# How to show that e converges ?

1. Aug 5, 2010

### jetplan

Hi All,

How do we go about showing the euler's number e converges ?
Recall that

e =(1+1/n)^n as n ->infinity

Some place prove this by showing the sequence is bounded above by 3 and is monotonic increasing, thus a limit exist.

But I forgot how exactly the proof looks like.

Thanks
J

2. Aug 5, 2010

### hamster143

Here's one way.

Write down (1+1/n)^n using the binomial formula.

You'll see that it equals to

1 + 1 + (1/2!)(1-1/n) + (1/3!) (1-1/n) (1-2/n) + ... + (1/(n-1)!) (1-1/n) (1-2/n) .. (1-(n-1)/n)

From here it's not hard to see that it's monotonic increasing, and it's bounded above by 1 + 1 + 1/2! + 1/3! + ... 1/n!.

In turn, it's not hard to see that the series $\sum 1/n!$ converges, because $1/n! < 2^{-n}$ for all n>3.

3. Aug 5, 2010

### lurflurf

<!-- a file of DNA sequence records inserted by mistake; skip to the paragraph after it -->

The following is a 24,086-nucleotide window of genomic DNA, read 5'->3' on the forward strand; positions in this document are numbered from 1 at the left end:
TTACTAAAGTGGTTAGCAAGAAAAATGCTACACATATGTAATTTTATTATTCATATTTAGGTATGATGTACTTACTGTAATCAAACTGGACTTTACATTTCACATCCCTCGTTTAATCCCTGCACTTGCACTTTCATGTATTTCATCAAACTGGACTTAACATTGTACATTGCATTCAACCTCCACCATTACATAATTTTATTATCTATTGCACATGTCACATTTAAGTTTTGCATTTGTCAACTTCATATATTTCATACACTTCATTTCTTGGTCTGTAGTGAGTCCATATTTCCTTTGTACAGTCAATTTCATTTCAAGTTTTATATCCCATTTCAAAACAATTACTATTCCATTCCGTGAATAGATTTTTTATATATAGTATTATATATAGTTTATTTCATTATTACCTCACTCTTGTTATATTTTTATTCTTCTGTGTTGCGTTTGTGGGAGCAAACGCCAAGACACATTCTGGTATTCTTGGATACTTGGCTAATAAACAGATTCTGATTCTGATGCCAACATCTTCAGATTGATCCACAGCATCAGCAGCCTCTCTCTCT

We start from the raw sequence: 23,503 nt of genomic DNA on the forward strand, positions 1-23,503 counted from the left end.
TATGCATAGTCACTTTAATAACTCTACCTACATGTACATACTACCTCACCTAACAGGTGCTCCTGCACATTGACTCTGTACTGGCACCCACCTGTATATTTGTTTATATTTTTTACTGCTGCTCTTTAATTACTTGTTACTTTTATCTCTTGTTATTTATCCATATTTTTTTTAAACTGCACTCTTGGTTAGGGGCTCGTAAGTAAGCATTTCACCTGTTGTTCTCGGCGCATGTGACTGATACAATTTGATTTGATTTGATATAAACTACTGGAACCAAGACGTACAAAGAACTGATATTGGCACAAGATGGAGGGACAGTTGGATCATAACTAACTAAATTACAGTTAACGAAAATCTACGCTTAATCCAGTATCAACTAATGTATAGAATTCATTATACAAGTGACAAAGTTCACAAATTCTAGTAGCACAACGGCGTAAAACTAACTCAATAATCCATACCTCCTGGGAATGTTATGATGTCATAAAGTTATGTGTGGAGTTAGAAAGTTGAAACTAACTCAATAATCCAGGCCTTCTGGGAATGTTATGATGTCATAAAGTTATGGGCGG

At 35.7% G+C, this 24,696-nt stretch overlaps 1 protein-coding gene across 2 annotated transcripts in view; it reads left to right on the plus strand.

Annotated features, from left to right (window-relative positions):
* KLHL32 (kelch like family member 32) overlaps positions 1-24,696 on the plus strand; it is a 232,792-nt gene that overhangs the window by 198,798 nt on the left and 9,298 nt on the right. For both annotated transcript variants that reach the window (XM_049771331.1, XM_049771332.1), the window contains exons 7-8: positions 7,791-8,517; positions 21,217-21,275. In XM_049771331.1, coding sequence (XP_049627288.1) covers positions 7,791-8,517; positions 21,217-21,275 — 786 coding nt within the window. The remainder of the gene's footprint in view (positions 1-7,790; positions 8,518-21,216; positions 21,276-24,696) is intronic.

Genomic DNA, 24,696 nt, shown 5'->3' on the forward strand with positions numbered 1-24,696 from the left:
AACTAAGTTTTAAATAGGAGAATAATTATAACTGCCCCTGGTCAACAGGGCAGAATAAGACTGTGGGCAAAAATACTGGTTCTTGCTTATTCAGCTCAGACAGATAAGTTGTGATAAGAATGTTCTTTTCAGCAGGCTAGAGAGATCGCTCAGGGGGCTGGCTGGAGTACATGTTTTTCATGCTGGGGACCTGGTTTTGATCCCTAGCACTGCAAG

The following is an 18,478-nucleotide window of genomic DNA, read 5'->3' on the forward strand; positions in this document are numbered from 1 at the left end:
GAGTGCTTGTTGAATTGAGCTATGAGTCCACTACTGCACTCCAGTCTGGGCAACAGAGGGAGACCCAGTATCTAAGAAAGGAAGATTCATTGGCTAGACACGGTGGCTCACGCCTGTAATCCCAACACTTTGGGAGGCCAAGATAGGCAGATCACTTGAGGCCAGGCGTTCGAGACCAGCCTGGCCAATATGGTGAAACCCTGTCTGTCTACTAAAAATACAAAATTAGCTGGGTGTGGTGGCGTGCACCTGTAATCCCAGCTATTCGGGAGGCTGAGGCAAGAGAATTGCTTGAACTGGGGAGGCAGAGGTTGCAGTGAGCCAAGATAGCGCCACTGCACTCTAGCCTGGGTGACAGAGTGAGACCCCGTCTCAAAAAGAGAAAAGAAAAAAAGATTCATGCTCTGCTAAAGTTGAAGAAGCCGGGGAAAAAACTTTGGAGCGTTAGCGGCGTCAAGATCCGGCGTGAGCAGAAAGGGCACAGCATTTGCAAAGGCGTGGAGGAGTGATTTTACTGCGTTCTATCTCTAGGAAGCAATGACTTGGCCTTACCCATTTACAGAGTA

Use the fact that
geometric mean<=arithmetic mean
consider n+1 numbers where 1 is one of the numbers and the other n are 1+1/n

4. Aug 5, 2010

### hamster143

That only proves that it's monotonic.

5. Aug 5, 2010

### jetplan

Thanks for the neat proof.

one comment:

since we know that $\sum 1/n!$ converges, we know e converges because
e = 1 + $\sum 1/n!$ where n->infinity

Last edited: Aug 5, 2010
6. Aug 5, 2010

### hamster143

but first you'd have to prove that the original series converges and that its limit is equal to 1 + $\sum_{n=1}^{\infty} 1/n!$ .

7. Aug 5, 2010

### lurflurf

2<(1+1/n)^n<(1+1/n)^(n+1)<4

By Monotone convergence theorem bounded monotonic series converge.

Last edited: Aug 5, 2010
8. Aug 5, 2010

### hamster143

I don't see it.

9. Aug 6, 2010

### lurflurf

^
(1+1/n)^(n+1) is decreasing thus
(1+1/n)^(n+1)<(1+1/1)^(1+1)=4

10. Aug 6, 2010

### HallsofIvy

Staff Emeritus
You repeated use of "e is convergant" is confusing. Numbers do not converge. It makes sense to ask how to show that the limit $\lim_{n\to\infty} (1+ 1/n)^n$ converges or how to show that $\sum_{n=0}^\infty 1/n!$ converges.